BY GABE NELSON
Published November 9, 2006
In the wake of Proposal 2's passage, University President Mary Sue Coleman promised students and faculty that the University will remain dedicated to diversity even if it can no longer use affirmative action.
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"If November 7th was the day that Proposal 2 passed, then November 8th is the day we pledge to remain unified in our fight for diversity," said Coleman, standing on the steps of the Hatcher Graduate Library.
The University needs diversity to remain a first-rate institution, Coleman said.
"I am standing here today to tell you that I will not allow our university to go down the path of mediocrity," she said. "That is not Michigan."
Coleman tried to reassure a crowd campus police estimated at about 2,000 people.
She said students will continue to receive their financial aid, scholarships and grants, and promised faculty and staff that none of their jobs are in danger.
By the time the affirmative action ban takes effect, which could be late December, University officials need to determine how the constitutional amendment applies to programs that promote diversity.
Coleman promised that the University will retain all of those programs, even if it must change them to comply with Proposal 2.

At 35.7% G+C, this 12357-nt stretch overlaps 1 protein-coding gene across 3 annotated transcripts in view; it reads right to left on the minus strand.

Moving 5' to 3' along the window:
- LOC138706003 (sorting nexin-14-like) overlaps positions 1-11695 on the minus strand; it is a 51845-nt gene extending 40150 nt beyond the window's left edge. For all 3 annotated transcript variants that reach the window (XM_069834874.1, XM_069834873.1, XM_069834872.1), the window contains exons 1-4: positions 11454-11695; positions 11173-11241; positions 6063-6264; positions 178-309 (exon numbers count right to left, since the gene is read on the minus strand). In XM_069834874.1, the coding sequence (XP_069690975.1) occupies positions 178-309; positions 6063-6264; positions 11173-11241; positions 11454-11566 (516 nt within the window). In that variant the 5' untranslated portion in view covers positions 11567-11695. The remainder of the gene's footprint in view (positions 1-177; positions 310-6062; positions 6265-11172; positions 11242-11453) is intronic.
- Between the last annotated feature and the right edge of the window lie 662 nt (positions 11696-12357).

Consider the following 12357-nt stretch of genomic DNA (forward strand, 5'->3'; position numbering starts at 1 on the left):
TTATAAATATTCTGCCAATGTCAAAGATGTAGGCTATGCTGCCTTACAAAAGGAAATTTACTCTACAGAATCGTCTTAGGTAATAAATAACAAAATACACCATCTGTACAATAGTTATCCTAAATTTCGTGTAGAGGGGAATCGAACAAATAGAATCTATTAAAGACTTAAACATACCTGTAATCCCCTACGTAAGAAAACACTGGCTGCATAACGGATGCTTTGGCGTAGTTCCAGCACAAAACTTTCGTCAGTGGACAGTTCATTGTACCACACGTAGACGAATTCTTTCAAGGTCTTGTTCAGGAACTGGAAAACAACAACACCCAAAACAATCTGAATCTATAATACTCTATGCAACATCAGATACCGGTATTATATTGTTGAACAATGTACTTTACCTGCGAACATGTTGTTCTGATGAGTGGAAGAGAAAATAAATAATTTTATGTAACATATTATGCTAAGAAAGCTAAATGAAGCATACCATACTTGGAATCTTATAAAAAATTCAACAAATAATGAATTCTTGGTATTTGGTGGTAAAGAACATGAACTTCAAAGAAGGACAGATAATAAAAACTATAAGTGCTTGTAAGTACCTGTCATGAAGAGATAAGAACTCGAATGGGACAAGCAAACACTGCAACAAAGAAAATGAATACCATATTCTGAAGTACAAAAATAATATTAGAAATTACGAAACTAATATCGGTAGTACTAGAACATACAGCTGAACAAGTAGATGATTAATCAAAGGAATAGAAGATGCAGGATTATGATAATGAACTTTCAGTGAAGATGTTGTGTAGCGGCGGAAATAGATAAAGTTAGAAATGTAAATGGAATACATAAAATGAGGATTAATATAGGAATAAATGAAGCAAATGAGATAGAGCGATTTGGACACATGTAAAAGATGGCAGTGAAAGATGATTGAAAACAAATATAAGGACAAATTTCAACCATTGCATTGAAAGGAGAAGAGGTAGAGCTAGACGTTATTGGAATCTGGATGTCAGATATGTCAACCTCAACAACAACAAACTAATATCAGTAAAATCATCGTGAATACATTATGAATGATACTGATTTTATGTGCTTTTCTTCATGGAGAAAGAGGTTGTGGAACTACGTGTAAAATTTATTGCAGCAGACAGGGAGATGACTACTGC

"We will continue to review all of our programs dedicated to minority affairs and campus diversity to ensure that they comply with the law as we have done for many years," Coleman said.
Coleman said the University will ask the courts to allow the University to use its current admissions process for the duration of this admissions cycle. It would be unfair to judge applicants based on two different sets of criteria, she said.
Because MCRI's language is vague, the University is not entirely sure how it will adapt to the proposal, Coleman said in an interview with The Michigan Daily after the speech.
The University's legal team is currently considering multiple possibilities, she said.
In her speech, Coleman pledged that the University would continue to fight for diversity within the framework of the law.
"We believe so strongly in affirmative action that we went before the United States Supreme Court to defend its role, and we prevailed," Coleman said. "Today, I pledge that the University of Michigan will continue this fight."
It seemed to be an emotional moment for Coleman, who hugged University Regent Olivia Maynard before the speech.